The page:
June 24, 2007
June 24, 2007
June 27, 2007
12.1347.1 - 12.1347.14
Teaching Bioengineering to Freshmen at UCSD
Several courses are now offered at UCSD in order to introduce freshmen students to Bioengineering. BENG 1, Introduction to Bioengineering, is designed to introduce students to bioengineering as a discipline and also to introduce them to the research activities in the department in a large lecture-style course format. Bioengineering faculty members speak about their research during the class sessions and teams of students explore a design project of their choice. BENG 87, Freshmen Seminars in Bioengineering, is offered to introduce students to aspects of bioengineering in a small interactive group setting with faculty. Faculty members offer seminars each quarter on topics of their choice, usually related to their research interests. Students select seminars on a topic of interest and are encouraged to share their ideas with faculty and other students during discussions. Both courses have proven to be successful in format and content. Students enjoyed the variety of topics that were presented, met the department faculty at an early stage, and were assisted in picking an area of focus within bioengineering. Since these courses were pass/fail, the students did not feel pressured at a vulnerable time in their college career, when they are transitioning to the demands of college courses. Group design project gave the students some experience with working on teams and performing background research necessary for research, and prepared them for other courses.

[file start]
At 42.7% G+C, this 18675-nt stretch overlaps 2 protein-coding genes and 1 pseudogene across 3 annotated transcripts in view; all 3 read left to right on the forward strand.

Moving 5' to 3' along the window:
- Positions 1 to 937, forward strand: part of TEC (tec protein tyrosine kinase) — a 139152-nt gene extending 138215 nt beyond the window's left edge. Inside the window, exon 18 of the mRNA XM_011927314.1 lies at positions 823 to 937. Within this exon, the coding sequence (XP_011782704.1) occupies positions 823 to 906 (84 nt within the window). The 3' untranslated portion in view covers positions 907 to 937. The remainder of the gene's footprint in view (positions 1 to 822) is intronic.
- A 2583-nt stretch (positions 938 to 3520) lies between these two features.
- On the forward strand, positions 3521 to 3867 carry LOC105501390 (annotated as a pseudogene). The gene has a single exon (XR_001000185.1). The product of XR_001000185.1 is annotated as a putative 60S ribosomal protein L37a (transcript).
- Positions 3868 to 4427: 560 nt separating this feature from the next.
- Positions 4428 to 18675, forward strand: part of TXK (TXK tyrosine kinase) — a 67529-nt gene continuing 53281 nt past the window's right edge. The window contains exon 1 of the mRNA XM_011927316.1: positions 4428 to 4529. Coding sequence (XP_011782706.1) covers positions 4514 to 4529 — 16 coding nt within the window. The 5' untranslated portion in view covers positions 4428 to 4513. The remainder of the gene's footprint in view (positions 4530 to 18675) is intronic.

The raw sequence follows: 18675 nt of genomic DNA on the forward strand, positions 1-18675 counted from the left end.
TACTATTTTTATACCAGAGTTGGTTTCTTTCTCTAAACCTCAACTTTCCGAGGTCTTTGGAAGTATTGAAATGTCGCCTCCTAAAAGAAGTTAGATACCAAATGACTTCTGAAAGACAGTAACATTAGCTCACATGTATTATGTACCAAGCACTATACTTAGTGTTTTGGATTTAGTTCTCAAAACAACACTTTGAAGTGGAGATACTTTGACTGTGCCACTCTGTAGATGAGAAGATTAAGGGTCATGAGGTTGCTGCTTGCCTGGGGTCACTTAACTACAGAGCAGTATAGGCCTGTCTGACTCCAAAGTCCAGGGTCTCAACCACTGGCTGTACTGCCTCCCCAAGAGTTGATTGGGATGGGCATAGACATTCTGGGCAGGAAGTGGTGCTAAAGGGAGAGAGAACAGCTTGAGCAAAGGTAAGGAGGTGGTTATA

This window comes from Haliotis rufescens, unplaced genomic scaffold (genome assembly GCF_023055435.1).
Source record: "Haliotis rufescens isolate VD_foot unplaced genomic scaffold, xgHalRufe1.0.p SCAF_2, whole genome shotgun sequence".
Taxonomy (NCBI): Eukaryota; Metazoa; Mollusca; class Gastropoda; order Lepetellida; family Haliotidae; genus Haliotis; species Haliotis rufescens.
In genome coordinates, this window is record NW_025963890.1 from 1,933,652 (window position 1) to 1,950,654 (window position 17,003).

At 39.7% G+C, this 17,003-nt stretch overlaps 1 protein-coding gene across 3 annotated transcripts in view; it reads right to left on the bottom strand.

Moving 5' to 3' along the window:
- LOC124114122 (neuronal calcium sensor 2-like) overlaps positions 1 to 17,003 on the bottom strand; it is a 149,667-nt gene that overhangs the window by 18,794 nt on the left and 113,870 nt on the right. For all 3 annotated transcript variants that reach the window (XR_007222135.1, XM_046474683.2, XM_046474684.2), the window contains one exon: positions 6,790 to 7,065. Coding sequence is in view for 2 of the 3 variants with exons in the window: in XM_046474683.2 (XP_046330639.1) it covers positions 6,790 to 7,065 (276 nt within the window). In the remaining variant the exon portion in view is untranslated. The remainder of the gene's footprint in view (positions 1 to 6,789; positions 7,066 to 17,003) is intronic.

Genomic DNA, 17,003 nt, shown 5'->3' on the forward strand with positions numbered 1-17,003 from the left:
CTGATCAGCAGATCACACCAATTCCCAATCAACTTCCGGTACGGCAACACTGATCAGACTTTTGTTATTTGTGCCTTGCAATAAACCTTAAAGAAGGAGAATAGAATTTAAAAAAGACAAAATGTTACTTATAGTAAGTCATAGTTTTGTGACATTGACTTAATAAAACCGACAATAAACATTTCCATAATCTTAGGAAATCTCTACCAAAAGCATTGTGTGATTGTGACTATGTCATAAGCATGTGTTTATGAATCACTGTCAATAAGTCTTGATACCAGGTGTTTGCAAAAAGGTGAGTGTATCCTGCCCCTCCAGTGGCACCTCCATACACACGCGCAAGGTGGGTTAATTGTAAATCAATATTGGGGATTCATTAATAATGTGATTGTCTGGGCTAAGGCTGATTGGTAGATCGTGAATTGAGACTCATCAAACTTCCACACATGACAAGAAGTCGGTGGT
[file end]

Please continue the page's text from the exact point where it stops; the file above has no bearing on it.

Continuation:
The bioengineering program at UCSD was founded in 1966 with an emphasis on biomechanics and microcirculation. It was established as a joint effort between the Department of Applied Mechanics and Aerospace Engineering and the School of Medicine. Initially, there were no specific courses offered in bioengineering, and undergraduate students took courses in math, physics, chemistry, biology, physiology, fluid mechanics and continuum mechanics to fulfill the major requirements. The formal Department of Bioengineering was established in 1994 with a growing undergraduate enrollment which is now ~1,000 students. Students can choose amongst four majors, Bioengineering, Bioengineering: Biotechnology, Bioengineering: Premedical, and Bioengineering: Bioinformatics. The Bioengineering and Bioengineering: Biotechnology majors are accredited by the Accreditation Board of Engineering and Technology (ABET). Because of the rapid growth in student entry into the Department as well as the breadth of career pathways, it was recognized that there was a need for students to be introduced to the Bioengineering faculty and research early in their academic career.
This need is well-established, and arises out of the need to satisfy student curiosity about the bioengineering discipline, to provide students with information about the department, and to instill in students the beginnings of much-needed technical survival skills. These first year courses can improve academic performance, stimulate interest and improve retention, and better prepare students for future coursework1-3. It is important that students acquire the qualities that prepare them to be successful engineers in the changing workplace, including the ability to work on and communicate with members of a multidisciplinary and professional team4-7. Developing familiarity with the profession enables students to decide whether their chosen major is well-
Temple, M., & Chen, P., & Sah, R. (2007, June), Teaching Bioengineering To Freshmen At Ucsd Paper presented at 2007 Annual Conference & Exposition, Honolulu, Hawaii. https://peer.asee.org/2866
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